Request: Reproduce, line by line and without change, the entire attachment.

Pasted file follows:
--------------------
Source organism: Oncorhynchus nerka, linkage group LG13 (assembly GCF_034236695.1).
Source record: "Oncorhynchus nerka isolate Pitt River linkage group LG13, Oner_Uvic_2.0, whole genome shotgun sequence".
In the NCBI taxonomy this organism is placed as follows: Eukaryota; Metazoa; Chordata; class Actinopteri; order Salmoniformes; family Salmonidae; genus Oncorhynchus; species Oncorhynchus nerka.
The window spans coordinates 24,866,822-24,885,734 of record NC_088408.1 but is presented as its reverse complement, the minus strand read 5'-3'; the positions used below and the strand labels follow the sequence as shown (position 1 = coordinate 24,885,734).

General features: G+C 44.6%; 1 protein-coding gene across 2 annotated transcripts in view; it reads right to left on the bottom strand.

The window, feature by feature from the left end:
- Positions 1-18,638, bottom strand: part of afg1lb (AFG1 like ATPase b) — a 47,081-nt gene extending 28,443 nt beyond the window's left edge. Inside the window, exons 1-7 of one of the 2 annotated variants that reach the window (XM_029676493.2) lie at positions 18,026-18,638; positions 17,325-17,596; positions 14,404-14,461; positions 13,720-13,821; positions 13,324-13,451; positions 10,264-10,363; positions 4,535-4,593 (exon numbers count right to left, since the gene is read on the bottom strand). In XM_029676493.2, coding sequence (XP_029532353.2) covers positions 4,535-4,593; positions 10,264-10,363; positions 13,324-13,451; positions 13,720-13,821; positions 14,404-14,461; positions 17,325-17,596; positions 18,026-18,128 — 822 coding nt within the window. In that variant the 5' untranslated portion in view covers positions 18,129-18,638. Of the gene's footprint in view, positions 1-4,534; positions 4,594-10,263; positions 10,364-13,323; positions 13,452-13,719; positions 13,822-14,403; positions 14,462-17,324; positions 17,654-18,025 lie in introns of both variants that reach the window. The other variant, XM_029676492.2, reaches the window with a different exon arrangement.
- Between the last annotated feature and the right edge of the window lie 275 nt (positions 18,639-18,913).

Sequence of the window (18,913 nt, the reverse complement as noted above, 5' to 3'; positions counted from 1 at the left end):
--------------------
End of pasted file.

Source organism: Oncorhynchus nerka, linkage group LG13 (assembly GCF_034236695.1).
Source record: "Oncorhynchus nerka isolate Pitt River linkage group LG13, Oner_Uvic_2.0, whole genome shotgun sequence".
In the NCBI taxonomy this organism is placed as follows: Eukaryota; Metazoa; Chordata; class Actinopteri; order Salmoniformes; family Salmonidae; genus Oncorhynchus; species Oncorhynchus nerka.
The window spans coordinates 24,866,822-24,885,734 of record NC_088408.1 but is presented as its reverse complement, the minus strand read 5'-3'; the positions used below and the strand labels follow the sequence as shown (position 1 = coordinate 24,885,734).

General features: G+C 44.6%; 1 protein-coding gene across 2 annotated transcripts in view; it reads right to left on the bottom strand.

The window, feature by feature from the left end:
- Positions 1-18,638, bottom strand: part of afg1lb (AFG1 like ATPase b) — a 47,081-nt gene extending 28,443 nt beyond the window's left edge. Inside the window, exons 1-7 of one of the 2 annotated variants that reach the window (XM_029676493.2) lie at positions 18,026-18,638; positions 17,325-17,596; positions 14,404-14,461; positions 13,720-13,821; positions 13,324-13,451; positions 10,264-10,363; positions 4,535-4,593 (exon numbers count right to left, since the gene is read on the bottom strand). In XM_029676493.2, coding sequence (XP_029532353.2) covers positions 4,535-4,593; positions 10,264-10,363; positions 13,324-13,451; positions 13,720-13,821; positions 14,404-14,461; positions 17,325-17,596; positions 18,026-18,128 — 822 coding nt within the window. In that variant the 5' untranslated portion in view covers positions 18,129-18,638. Of the gene's footprint in view, positions 1-4,534; positions 4,594-10,263; positions 10,364-13,323; positions 13,452-13,719; positions 13,822-14,403; positions 14,462-17,324; positions 17,654-18,025 lie in introns of both variants that reach the window. The other variant, XM_029676492.2, reaches the window with a different exon arrangement.
- Between the last annotated feature and the right edge of the window lie 275 nt (positions 18,639-18,913).

Sequence of the window (18,913 nt, the reverse complement as noted above, 5' to 3'; positions counted from 1 at the left end):